Nannie B. Gaines—Teacher, Educator, Missionary, and Founder of Hiroshima Jogakuin

Although the MECS (Methodist Episcopal Church, South) was one of the last denominations to begin work in Japan, starting in 1886, it has influenced the education and the spiritual life of hundreds of thousands of young people since then. Much of the inspiration that touched the lives of students was the result of the lives of dedicated missionaries who left the safety and comfort of their homes to travel to a distant country to work in the field of education.

Walter Russell Lambuth came to Japan from China in 1886 with his father, James William Lambuth, who had been there as a medical missionary. Shortly after their arrival, they received a request from Sunamoto Teikichi, a young Japanese minister, who requested a missionary from the U.S. to help him teach at the school he had begun for young women in his hometown of Hiroshima. Bishop Lambuth’s call to the MECS Mission Board resulted in the arrival of 27-year-old Nannie B. Gaines in 1887. For the next 45 years, as principal and principal emeritus, Gaines dedicated her life to Hiroshima Jogakuin, transforming it from a storefront school for girls to the first government-approved teacher training school for women in Hiroshima. Except for the years during World War II, Hiroshima Jogakuin would have an unbroken line of 73 missionaries, who would serve the school for more than 100 years.

Gaines captured the excitement and anxiety of arriving in a new country and embarking on a new mission: “I am sorry that every missionary cannot be the first recruit to a new and small mission. There is something inspiring in the fact that faith and trust in God are the only means, and it remains to be proven whether the work is to succeed or not.” She arrived late one evening and began teaching the next morning. Sunamoto and the Lambuths had assembled about 30 students for the young teacher—not just young girls, but women married to government officials, army officers, and professional men. This was to be the first attempt at “higher” education for women in Hiroshima.

Gaines’ early years at Eiwa Jogakko were filled with enormous challenges. Teachers had to be found; buildings had to be built; and the anti-Christian attitude among the conservative Hiroshima residents had to be overcome. When Gaines arrived, she not only brought a trunk with her personal things but also a piano, and one of the first things she did was to set up a music department within the school. By 1890, the first school building was up and operating. She was then approached by government officials, asking if she would start a kindergarten as well. She agreed and quickly built a new kindergarten building.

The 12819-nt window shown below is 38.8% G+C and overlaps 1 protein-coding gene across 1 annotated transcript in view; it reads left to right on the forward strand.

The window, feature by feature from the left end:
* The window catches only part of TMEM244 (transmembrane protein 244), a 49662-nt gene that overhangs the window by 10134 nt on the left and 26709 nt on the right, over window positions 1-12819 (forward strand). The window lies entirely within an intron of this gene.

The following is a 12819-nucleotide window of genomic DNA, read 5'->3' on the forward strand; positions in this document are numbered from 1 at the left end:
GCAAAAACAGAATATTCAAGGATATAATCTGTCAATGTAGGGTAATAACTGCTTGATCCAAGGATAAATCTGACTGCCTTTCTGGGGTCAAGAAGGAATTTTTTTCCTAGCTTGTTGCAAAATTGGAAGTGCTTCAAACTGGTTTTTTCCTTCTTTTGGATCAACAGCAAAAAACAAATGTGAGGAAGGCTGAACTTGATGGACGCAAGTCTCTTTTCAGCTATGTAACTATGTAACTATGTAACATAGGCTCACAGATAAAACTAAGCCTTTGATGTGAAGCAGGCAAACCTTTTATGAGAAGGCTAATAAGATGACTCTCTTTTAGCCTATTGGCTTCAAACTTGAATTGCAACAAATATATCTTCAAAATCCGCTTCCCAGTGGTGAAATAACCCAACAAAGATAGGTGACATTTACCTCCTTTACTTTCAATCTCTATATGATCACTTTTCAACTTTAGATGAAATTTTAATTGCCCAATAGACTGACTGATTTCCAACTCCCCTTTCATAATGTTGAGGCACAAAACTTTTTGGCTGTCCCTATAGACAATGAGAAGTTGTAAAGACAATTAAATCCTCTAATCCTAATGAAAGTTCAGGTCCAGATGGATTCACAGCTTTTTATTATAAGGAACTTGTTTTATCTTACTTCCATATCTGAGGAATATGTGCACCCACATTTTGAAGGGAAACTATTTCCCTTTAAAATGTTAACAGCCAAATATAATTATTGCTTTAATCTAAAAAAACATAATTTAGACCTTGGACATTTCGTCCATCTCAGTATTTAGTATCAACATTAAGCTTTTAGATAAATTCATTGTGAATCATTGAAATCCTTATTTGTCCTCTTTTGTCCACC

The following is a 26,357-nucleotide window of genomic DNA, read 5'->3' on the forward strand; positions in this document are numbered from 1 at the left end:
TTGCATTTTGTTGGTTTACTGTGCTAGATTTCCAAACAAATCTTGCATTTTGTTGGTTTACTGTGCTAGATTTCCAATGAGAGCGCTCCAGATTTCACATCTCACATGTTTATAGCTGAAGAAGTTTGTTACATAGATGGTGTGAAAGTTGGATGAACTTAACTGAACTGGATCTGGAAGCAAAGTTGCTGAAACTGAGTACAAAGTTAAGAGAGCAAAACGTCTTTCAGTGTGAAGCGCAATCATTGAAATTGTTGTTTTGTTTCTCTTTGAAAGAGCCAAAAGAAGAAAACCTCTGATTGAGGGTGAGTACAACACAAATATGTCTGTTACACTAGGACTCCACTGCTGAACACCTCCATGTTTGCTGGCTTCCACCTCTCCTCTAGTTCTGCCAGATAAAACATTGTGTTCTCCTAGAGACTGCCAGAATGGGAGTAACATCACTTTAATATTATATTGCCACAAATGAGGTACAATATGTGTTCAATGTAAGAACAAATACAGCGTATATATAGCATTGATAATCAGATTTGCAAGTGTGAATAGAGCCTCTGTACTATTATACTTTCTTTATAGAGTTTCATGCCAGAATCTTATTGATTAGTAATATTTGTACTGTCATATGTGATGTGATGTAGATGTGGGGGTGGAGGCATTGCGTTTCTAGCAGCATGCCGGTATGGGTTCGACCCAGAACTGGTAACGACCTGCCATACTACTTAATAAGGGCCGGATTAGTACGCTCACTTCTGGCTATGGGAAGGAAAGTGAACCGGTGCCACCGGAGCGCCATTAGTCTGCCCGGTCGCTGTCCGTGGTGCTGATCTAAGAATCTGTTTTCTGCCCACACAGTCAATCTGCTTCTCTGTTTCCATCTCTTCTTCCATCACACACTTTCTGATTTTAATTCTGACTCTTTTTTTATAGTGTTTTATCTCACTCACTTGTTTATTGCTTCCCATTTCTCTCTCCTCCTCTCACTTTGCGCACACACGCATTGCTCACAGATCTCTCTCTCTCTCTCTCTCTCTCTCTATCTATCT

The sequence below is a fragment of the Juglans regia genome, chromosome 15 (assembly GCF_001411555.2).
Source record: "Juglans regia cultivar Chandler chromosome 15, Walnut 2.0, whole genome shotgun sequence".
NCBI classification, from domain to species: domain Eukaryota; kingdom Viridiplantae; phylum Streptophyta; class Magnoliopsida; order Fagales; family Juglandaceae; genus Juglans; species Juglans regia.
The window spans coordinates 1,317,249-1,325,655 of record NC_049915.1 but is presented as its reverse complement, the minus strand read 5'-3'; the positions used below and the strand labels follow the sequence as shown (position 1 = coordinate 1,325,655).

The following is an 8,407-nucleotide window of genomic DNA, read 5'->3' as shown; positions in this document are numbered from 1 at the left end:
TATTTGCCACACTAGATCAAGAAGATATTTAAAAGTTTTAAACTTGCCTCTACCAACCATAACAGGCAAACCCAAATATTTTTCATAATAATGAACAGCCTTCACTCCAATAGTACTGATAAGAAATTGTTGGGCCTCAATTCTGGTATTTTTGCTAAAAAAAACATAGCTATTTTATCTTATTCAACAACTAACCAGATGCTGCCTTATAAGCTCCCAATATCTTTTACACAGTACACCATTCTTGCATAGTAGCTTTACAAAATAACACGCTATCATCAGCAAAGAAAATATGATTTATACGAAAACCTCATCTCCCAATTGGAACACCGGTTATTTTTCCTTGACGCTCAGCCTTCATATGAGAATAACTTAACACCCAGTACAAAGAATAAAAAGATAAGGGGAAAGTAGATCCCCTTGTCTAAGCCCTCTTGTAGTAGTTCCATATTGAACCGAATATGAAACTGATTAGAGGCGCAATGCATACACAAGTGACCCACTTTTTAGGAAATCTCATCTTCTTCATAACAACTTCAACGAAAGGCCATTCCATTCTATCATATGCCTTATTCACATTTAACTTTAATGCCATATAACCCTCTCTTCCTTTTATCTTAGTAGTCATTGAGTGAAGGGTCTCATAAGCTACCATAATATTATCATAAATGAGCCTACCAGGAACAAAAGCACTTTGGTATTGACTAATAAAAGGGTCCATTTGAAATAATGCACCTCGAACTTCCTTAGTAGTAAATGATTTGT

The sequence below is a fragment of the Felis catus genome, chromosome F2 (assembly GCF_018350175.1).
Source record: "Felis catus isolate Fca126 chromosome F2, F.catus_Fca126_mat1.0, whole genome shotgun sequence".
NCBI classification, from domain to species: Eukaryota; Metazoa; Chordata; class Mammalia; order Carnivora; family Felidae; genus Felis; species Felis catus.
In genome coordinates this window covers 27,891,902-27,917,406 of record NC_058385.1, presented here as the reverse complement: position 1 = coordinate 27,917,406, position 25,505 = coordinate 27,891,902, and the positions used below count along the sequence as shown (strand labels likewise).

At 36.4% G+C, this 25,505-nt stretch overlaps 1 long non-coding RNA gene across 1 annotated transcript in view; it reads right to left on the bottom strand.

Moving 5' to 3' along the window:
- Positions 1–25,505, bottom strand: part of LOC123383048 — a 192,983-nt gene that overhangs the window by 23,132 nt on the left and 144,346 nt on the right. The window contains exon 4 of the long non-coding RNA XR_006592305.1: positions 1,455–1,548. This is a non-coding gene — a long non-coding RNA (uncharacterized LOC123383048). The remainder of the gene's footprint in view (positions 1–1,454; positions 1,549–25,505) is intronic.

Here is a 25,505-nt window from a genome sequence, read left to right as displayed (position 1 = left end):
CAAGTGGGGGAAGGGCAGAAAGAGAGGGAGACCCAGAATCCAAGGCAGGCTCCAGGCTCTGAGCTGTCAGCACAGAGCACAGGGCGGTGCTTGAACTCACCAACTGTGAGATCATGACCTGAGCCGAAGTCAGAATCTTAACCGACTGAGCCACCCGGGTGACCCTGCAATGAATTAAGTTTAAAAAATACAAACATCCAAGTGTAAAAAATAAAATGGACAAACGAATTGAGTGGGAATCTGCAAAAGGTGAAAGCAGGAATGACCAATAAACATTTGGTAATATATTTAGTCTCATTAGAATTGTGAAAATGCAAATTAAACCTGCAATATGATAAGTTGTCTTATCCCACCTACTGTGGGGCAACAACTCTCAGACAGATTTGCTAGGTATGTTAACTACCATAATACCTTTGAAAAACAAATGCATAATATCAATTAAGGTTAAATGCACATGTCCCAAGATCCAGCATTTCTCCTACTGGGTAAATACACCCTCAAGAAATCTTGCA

Unfortunately, in late 1891, a double tragedy struck. First the new kindergarten building was irreparably damaged by a late-summer typhoon, which was followed by a late-night fire that destroyed the main school building. However, Gaines was not to be easily defeated, and she continued classes in rented buildings and living rooms of supporters until new buildings could be constructed. Urgent appeals to the MECS Mission Board brought the permission to rebuild, and the girls’ school and kindergarten reopened in 1892. An elementary school was added in 1893.

In 1895, the school changed its name to Hiroshima Jogakko to attract a broader range of students and to come into line with the Japanese curriculum without losing its missionary foundation. By then, the Japanese government had come to realize the importance of establishing schools for young women and looked to Gaines’ school as a model. In 1906, the school required an enlargement of its facilities and took on the status of koto jogakko (girls’ higher school), in accordance with government requirements. The school continued to grow in numbers and influence, with most of the city’s prominent citizens sending their daughters there, which insured financial support and status.